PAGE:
Neil H
March 30th, 2008 | LINK

Homosexuals insist they are born gay, yet a study by Dr. Neil Whitehead and Briar
Whitehead on various cultures states: “If homosexuality were influenced by genes,
it would appear in every culture, but in 29 of 79 cultures surveyed in 1952,
homosexuality was rare or absent.”

how accurate is this?

Well, the first lie is that this statistic is from a “a study by Dr. Neil Whitehead and Briar Whitehead on various cultures”. But Cameronites are famously bad at doing proper scientific attribution, and when they do attribute properly they usually misrepresent what they’re attributing, so that lie should not be surprising.

The real story is this: Whitehead and Whitehead released a book called “My Genes made me do it a scientific look at Sexual Orientation”, available for free download here. A quick look through their material seems to indicate a position aimed at refuting the existing evidence pointing to links between genetics and homosexuality. Their more recent updates seem aimed at refuting the links between non-genetic biological processes and homosexuality as well.

The survey that Kern wrongly attributes to them is actually a reference to another study in chapter six: a book by CS Ford and FA Beach called “Patterns of Sexual Behaviour” (too old to be easily available, alas: it was published in 1952).

Whitehead and Whitehead are intellectually honest enough to admit the obvious flaws in relying on external observers like cultural anthropologists for details about private, internal behaviours like sexual acts, so this is hardly “more than conclusive proof” of anything. Unfortunately they neglect to mention that they’re only referring to findings about incidence of same-sex sexual behaviour, and make the all-too-common mistake of equating same-sex sexual behaviour with same-sex attraction. They are not the same thing, and this simple mistake pervades everything I’ve read so far in Whitehead and Whitehead’s book.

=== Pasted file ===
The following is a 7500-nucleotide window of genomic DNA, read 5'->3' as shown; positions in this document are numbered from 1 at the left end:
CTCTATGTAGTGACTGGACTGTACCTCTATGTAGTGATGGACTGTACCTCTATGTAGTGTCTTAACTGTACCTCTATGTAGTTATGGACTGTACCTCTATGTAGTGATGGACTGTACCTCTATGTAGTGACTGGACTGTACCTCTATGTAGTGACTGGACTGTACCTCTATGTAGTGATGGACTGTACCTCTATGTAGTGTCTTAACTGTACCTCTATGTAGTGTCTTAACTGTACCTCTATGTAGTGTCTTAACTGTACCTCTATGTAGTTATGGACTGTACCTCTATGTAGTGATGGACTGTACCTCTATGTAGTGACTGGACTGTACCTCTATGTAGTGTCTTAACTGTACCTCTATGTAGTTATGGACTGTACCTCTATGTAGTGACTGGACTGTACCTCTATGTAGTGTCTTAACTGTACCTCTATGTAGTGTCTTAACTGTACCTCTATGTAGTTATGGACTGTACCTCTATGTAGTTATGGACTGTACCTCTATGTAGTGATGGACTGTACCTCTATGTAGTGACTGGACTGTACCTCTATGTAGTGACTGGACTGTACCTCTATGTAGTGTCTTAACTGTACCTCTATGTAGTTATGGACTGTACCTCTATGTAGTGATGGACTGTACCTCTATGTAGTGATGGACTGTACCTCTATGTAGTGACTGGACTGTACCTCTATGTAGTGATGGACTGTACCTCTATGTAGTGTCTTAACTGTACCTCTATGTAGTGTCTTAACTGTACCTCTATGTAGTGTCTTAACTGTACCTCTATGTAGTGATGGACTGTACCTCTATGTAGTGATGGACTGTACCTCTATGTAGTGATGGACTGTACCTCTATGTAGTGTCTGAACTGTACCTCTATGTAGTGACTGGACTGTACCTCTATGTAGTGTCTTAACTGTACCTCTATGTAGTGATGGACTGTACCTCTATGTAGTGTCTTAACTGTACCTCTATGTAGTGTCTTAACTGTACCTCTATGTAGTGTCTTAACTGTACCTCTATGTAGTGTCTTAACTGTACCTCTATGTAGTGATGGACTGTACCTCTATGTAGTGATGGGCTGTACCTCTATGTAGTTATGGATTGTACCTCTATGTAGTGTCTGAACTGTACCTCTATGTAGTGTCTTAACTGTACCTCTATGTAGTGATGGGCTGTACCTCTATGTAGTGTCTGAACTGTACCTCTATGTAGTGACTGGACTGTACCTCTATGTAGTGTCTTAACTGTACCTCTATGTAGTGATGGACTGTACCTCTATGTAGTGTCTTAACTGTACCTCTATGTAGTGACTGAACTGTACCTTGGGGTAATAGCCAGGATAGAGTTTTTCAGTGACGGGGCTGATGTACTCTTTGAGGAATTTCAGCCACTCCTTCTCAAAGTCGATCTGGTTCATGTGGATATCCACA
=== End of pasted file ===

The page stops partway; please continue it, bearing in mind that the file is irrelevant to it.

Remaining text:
If this is true as she states than that is more than conclusive proof that homosexuals are environmentally developed, and the homosexual agenda(or pro-gays) are to blame.

Funnily enough, Whitehead and Whitehead point out also that there are societies in which there are no taboos against homosexual behaviour discovered but in which homosexual behaviour was not observed by anthropologists or missionaries. What does that say about claims that the “homosexual agenda” is to “blame” for the incidence of homosexuality in the West? What does it say about the general reliability of Whitehead and Whitehead?

Stefano
March 30th, 2008 | LINK

As a Certified Cameronite, Kern has completed her own evolution to the lowest depths of extremist rhetoric. She now joins the ranks of so many others who care neither for the truth, ethics, or simple human decency in their zeal to render LGBT citizens as second class — or worse.

Rep. Sally Kern: . . .I do not support laws that would force employers to check their First Amendment rights to freedom of religion, speech, and association at the workplace door.